Question: What do you consider to be the most common misconception about entrepreneurship?
“Entrepreneurs always worry about finding an incredible differentiation point so they can outwit and outsmart their competitors all the time. The fact is, a niche does not guarantee success and it won’t save your company from failure either. Businesses should be built if they will offer a valuable product or service at a reasonable price.”
“Outside of Silicon Valley and a few other highly entrepreneurial areas, most people don’t believe that it’s possible to start a business at any age—whether it be an eBay selling business as a teen or a full blown startup during high school. With the Internet, anything is possible, no matter what age you are and no matter where you’re located in the world.”
“It’s natural to doubt when it comes to promoting your business, new programs or yourself as an expert. Entrepreneurship is about getting out there and doing it anyway, even if the fear, worry and doubts outweigh your confidence.”
“A debilitating mindset is that overnight success is possible. Young entrepreneurs are inspired to start their own business by witnessing currently successful individuals . They study the success story instead of the origin of the story, which often includes massive struggle prior to the breakthrough. Truth is, it takes 10 years to become an overnight success.”
“I regularly receive calls from friends with the next “big idea” but call it quits when it comes time to start really building something. Entrepreneurship is 10 percent idea and 90 percent execution. Most entrepreneurs’ ideas change and evolve over time; their success comes from being able to execute on their vision and make adjustments as necessary.”
“I’ve lost count of the number of times people have told me how great it must be because, as the owner, I get to make my own hours. What they don’t realize is that since it’s your business, it’s incredibly difficult to ever turn it off—something I’m personally trying to work on. You’re thinking about a thousand different things and are always working.”
“Entrepreneurship is not always sexy; we aren’t instantly rich and we aren’t always in it to take over the world. Sometimes we go from meeting with a client to cleaning the bathroom… it’s ALL our responsibility. Sometimes we don’t take paychecks for years. And often,we don’t want to change the whole world—just improve their industry or make our mark.”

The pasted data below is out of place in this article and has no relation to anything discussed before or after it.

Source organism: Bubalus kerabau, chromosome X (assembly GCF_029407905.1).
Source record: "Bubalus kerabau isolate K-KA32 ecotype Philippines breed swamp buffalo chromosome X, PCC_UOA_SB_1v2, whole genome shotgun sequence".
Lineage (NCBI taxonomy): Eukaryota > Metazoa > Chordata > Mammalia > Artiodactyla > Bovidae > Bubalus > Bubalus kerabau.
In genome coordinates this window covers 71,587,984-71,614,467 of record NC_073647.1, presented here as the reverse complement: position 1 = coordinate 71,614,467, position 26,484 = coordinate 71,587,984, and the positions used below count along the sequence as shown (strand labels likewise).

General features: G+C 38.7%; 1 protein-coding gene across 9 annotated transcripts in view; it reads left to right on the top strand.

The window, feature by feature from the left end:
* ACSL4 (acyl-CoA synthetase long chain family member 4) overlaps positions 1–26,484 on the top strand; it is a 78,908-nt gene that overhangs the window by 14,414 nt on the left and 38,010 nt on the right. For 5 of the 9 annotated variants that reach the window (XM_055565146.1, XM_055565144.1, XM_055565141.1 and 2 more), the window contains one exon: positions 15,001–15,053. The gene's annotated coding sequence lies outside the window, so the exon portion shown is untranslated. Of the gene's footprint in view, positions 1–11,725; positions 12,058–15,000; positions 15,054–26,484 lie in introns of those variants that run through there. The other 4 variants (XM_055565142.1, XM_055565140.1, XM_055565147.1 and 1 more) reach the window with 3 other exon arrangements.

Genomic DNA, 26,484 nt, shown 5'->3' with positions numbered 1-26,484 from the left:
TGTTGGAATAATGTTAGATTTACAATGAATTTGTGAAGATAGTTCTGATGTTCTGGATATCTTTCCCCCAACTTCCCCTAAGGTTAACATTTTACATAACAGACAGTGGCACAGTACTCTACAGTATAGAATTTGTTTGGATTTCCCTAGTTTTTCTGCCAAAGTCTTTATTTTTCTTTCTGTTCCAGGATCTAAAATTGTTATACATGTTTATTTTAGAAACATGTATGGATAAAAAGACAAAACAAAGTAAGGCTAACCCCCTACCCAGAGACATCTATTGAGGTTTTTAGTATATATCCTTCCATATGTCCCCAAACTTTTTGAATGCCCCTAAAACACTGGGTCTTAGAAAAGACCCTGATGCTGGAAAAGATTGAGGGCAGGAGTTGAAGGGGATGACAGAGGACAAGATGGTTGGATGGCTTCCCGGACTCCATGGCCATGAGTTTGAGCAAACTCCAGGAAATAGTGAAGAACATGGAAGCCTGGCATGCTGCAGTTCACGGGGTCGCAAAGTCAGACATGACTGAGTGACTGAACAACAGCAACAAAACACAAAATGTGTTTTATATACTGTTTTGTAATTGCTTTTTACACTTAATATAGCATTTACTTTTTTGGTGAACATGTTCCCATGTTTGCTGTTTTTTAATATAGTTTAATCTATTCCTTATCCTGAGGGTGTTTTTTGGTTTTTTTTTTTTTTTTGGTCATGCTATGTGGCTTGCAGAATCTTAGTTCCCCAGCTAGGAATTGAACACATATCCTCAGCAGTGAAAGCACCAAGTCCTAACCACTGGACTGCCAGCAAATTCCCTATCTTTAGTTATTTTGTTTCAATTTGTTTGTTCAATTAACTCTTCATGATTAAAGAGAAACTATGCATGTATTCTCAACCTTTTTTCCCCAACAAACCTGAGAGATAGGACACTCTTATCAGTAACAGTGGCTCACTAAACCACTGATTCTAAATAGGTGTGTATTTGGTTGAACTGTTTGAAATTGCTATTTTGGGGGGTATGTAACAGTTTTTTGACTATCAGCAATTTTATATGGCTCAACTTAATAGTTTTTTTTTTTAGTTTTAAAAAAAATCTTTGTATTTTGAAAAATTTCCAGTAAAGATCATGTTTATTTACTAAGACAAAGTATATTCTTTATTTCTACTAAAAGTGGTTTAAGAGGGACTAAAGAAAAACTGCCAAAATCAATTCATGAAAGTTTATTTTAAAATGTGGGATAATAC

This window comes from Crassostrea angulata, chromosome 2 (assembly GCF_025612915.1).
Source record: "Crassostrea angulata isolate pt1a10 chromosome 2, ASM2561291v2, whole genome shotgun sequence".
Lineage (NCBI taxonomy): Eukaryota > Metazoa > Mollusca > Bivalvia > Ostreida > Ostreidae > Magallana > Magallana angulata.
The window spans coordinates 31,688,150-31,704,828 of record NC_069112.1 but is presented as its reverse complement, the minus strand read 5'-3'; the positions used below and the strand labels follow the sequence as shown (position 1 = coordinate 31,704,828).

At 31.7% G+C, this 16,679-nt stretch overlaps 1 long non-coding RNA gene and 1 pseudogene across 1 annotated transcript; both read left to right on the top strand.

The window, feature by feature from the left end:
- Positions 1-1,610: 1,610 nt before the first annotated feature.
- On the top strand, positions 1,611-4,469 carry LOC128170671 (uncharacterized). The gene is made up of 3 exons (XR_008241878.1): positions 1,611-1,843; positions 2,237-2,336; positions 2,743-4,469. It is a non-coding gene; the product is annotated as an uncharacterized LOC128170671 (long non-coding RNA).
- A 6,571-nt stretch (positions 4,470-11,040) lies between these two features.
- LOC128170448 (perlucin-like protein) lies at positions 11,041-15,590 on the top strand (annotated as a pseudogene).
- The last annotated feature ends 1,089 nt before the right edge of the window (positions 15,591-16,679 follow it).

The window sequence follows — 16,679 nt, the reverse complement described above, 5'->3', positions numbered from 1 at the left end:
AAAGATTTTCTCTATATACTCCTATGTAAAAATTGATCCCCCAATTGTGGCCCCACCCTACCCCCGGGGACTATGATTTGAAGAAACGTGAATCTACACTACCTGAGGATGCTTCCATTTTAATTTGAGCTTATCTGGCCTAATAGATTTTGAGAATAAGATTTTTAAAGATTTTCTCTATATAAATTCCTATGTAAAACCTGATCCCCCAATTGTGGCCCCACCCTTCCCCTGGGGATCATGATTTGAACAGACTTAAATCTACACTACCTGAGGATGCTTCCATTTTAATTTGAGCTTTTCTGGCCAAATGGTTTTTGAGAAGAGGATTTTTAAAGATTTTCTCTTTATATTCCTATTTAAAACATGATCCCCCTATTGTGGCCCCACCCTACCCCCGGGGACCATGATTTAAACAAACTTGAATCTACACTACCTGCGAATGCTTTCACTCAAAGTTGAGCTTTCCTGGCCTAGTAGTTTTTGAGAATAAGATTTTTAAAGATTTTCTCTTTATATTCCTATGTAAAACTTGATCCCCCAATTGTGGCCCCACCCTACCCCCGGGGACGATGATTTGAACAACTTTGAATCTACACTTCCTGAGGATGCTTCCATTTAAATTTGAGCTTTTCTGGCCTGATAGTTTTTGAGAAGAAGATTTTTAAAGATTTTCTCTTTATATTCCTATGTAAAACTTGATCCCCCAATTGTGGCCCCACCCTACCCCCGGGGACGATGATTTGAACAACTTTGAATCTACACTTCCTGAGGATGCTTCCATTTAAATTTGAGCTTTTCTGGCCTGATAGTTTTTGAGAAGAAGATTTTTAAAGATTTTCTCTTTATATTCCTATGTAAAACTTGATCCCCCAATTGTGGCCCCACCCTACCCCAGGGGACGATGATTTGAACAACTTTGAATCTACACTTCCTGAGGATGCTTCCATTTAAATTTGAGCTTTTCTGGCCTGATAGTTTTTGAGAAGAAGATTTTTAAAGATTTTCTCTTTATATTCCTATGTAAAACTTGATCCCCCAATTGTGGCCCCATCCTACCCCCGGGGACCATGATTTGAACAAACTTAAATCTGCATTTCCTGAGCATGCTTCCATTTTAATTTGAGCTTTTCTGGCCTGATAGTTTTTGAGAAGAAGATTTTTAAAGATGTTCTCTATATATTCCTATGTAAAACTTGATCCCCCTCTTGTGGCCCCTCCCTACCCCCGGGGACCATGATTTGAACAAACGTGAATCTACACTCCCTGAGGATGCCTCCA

“Many people think starting a business is extremely risky. It doesn’t have to be. The best entrepreneurs I know are extremely risk averse, testing everything to make sure they’re making the best decisions. It’s much more risky to be dependent on one company to give you a “corporate allowance” each month, which can end at any moment. That’s risky.”
“There are two types of entrepreneurs. There are the hard-working founders that live to work and work to live; they are constantly at the office changing the world. That’s great, but it doesn’t apply to all entrepreneurs. Others start businesses to experience the opposite effect. They want more freedom; to work less… they are the ‘lifestyle’ entrepreneur.”
“Mainstream people think that entrepreneurs are like Mark Zuckerburg, Steve Jobs or other tech giants. In reality, the vast majority of entrepreneurs went to college, got started later in life and are not geniuses. They come in all shapes and sizes, just like their businesses do.”
“I’m tired of seeing entrepreneurs preach that you’re not passionate about your idea unless you’re willing to give up everything. Plenty start successful business without ever going into debt. We’ve always run our business as a blend of consulting and software. Consulting made us profitable from day one, giving us the resources and time to build out the software.”
“Starting a business alone is a recipe for failure. Too many cooks in the kitchen is no good, but you have to find that a partner in whom you believe. Your partner will help you fight those inevitable fires, celebrate the little “wins” and keep you sane. A partner will also make sure that the company thrives if you ever need to take a day—or even a few hours—off.”
“When you become an entrepreneur, your business and success become an obsession. You can’t just turn off your brain when you come home from work, an idea that requires quick action can happen at any time (while sleeping, in the shower). There is no wall separating your personal life and work. But don’t worry, it’s still fun!”
“Many people believe you are a born entrepreneur; true for many, but that does not discount those not born with the business skills or desires. Great entrepreneurs are made through nurture, not nature. If you are passionate and have a great idea, you too can become an entrepreneur as long as you never quit and see your idea through to the end.”
The Young Entrepreneur Council (YEC) is an invite-only nonprofit organization comprised of the world’s most promising young entrepreneurs. In partnership with Citi, the YEC recently launched #StartupLab, a free virtual mentorship program that helps millions of entrepreneurs start and grow businesses via live video chats, an expert content library and email lessons.